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I'm wondering how each payout method (PPS, DGM, PPLNS, Proportional, etc) influences the cost of executing a block withholding attack.

Does it matter how the payout method places variance between pool and miners? With DGM this is a setting that can be adjusted by the pool operator. With other payout methods it is inherent to the system.

Does a block finder's bonus influence the cost of an attack? By that I mean part of the block income being reserved for the miner who created it, before the rest is distributed according to the pool's chosen payout method.

Are other factors important?

Which systems would be expensive to attack, and which would be cheapest?

  • Do you mean "block SOLUTION withholding attack"? – ThePiachu Oct 3 '12 at 10:05
  • Yes, that's what I mean. Since every bit in a block is part of what makes it valid I don't see a big difference between a block and its solution. – Dr.Haribo Oct 3 '12 at 18:10
  • @Dr.Haribo As you asked here - bitcoin.stackexchange.com/q/4943/323 - there is a difference between withholding a block and withholding a block solution. Generally the latter is relevant to miners in a pool, whereas the former - to the whole network. – ThePiachu Oct 3 '12 at 18:23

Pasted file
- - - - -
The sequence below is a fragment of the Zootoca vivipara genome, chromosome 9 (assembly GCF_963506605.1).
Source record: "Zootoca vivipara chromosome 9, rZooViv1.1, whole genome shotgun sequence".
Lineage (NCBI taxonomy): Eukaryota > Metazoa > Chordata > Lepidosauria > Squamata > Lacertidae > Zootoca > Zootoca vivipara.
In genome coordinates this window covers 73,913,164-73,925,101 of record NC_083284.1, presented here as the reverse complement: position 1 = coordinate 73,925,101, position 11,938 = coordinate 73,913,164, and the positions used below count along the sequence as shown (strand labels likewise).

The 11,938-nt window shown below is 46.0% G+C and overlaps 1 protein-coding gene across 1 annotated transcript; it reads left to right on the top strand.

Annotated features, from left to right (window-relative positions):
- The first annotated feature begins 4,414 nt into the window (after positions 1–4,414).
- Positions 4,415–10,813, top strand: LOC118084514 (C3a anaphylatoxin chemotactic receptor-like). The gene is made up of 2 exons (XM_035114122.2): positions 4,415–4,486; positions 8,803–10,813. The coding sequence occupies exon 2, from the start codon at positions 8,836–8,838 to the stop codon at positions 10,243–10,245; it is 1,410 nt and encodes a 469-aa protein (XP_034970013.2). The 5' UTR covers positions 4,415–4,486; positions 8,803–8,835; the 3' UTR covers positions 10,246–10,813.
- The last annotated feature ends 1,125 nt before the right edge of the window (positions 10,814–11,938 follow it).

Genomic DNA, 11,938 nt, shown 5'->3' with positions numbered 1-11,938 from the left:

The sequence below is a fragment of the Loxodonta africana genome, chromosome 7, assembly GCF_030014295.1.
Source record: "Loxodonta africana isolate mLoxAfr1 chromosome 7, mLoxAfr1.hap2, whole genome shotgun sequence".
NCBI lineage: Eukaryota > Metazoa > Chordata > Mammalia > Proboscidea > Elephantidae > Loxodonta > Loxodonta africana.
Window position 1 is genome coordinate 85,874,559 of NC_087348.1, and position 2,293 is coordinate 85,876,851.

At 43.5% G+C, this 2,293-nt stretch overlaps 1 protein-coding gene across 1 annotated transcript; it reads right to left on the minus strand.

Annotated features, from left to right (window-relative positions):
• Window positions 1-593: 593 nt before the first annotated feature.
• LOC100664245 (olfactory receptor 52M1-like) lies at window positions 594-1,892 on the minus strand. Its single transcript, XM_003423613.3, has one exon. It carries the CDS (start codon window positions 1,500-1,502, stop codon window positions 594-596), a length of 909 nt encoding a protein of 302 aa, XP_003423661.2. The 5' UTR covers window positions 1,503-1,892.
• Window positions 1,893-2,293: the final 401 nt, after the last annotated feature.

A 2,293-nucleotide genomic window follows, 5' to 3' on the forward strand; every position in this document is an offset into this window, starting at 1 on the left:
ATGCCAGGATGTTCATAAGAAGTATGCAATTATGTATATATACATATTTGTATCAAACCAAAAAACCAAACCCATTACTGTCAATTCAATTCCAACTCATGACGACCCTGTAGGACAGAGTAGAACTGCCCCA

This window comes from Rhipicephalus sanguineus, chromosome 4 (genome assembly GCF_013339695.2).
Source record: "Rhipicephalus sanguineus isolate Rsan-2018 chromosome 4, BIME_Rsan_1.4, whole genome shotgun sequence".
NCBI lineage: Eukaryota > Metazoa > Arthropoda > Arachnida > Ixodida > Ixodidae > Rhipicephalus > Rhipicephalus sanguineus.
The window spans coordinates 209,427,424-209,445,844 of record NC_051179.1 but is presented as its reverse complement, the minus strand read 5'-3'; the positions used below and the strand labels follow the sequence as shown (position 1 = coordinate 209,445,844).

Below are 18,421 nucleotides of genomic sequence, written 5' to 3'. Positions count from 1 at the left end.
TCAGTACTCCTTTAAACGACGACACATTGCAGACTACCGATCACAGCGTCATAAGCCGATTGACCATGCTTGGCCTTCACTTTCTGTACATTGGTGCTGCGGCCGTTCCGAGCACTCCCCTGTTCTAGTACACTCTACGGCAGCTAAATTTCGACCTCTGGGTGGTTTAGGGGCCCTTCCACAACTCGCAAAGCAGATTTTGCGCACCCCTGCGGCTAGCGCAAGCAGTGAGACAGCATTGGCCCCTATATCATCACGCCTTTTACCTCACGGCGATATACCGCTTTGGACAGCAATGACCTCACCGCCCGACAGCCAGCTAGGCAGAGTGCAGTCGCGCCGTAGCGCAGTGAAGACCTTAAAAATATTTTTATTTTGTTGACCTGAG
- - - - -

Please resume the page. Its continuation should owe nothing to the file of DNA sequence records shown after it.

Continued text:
• @ThePiachu - good point, I'm talking about the scenario when mining in a pool. – Dr.Haribo Oct 3 '12 at 18:27
  • @StephenGornick, P2Pool and Eligius are also vulnerable. – Dr.Haribo Oct 3 '12 at 18:28
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Generally, the higher the variance for the miners of a reward method, the higher the cost of sabotage attacks (and I think also the potential profit of lie-in-wait).

In PPS there is no variance; and the cost for sabotage is negligible, it is merely the reward of 1 share.

In a typical method with no risk absorption and moderate variance, withholding a block means you lose your portion of its reward, which is h/H, your portion of the pool hashrate.

If you take an extremely high-variance reward method such as "pay per last 10 shares", withholding blocks means losing 10% of the reward, since if you submit a block then by definition you have a share in the last 10 shares, no matter your hashrate.

And of course, when solo mining, block withholding means losing all of your mining reward.

A block finder bonus is added multiplicatively to the other costs. For example in PPL10S with 20% finder bonus, when withholding you lose both the 20% bonus and 10% of the distributed 80%, for a total cost of 28%. However, finder bonus is a poor way to combat block withholding because it creates a lot of variance.

  • I think that specifically the distribution of risk between miner and operator doesn't play a big role, but I'll need to think about this. – Meni Rosenfeld Oct 3 '12 at 20:43

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